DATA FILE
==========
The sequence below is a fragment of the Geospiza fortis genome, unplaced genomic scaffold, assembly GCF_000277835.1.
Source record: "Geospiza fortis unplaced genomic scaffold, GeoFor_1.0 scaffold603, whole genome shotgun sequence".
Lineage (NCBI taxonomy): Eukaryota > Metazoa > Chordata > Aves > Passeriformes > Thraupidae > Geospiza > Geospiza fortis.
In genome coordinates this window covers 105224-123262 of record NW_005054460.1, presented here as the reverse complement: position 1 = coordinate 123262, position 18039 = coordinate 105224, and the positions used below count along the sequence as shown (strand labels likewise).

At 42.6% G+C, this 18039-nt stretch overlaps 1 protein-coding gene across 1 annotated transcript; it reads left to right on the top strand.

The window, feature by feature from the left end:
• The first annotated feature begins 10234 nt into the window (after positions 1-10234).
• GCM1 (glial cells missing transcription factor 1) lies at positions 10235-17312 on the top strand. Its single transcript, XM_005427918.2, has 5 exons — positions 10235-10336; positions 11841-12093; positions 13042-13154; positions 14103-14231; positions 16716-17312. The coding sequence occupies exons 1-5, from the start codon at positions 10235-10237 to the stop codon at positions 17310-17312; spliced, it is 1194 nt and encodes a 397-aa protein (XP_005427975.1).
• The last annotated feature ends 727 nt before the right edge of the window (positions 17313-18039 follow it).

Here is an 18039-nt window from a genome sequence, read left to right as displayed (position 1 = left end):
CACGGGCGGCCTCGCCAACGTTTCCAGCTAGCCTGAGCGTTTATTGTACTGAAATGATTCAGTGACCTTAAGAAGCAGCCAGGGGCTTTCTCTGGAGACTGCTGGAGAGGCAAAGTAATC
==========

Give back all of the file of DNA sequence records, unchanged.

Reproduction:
The sequence below is a fragment of the Geospiza fortis genome, unplaced genomic scaffold, assembly GCF_000277835.1.
Source record: "Geospiza fortis unplaced genomic scaffold, GeoFor_1.0 scaffold603, whole genome shotgun sequence".
Lineage (NCBI taxonomy): Eukaryota > Metazoa > Chordata > Aves > Passeriformes > Thraupidae > Geospiza > Geospiza fortis.
In genome coordinates this window covers 105224-123262 of record NW_005054460.1, presented here as the reverse complement: position 1 = coordinate 123262, position 18039 = coordinate 105224, and the positions used below count along the sequence as shown (strand labels likewise).

At 42.6% G+C, this 18039-nt stretch overlaps 1 protein-coding gene across 1 annotated transcript; it reads left to right on the top strand.

The window, feature by feature from the left end:
• The first annotated feature begins 10234 nt into the window (after positions 1-10234).
• GCM1 (glial cells missing transcription factor 1) lies at positions 10235-17312 on the top strand. Its single transcript, XM_005427918.2, has 5 exons — positions 10235-10336; positions 11841-12093; positions 13042-13154; positions 14103-14231; positions 16716-17312. The coding sequence occupies exons 1-5, from the start codon at positions 10235-10237 to the stop codon at positions 17310-17312; spliced, it is 1194 nt and encodes a 397-aa protein (XP_005427975.1).
• The last annotated feature ends 727 nt before the right edge of the window (positions 17313-18039 follow it).

Here is an 18039-nt window from a genome sequence, read left to right as displayed (position 1 = left end):
CACGGGCGGCCTCGCCAACGTTTCCAGCTAGCCTGAGCGTTTATTGTACTGAAATGATTCAGTGACCTTAAGAAGCAGCCAGGGGCTTTCTCTGGAGACTGCTGGAGAGGCAAAGTAATC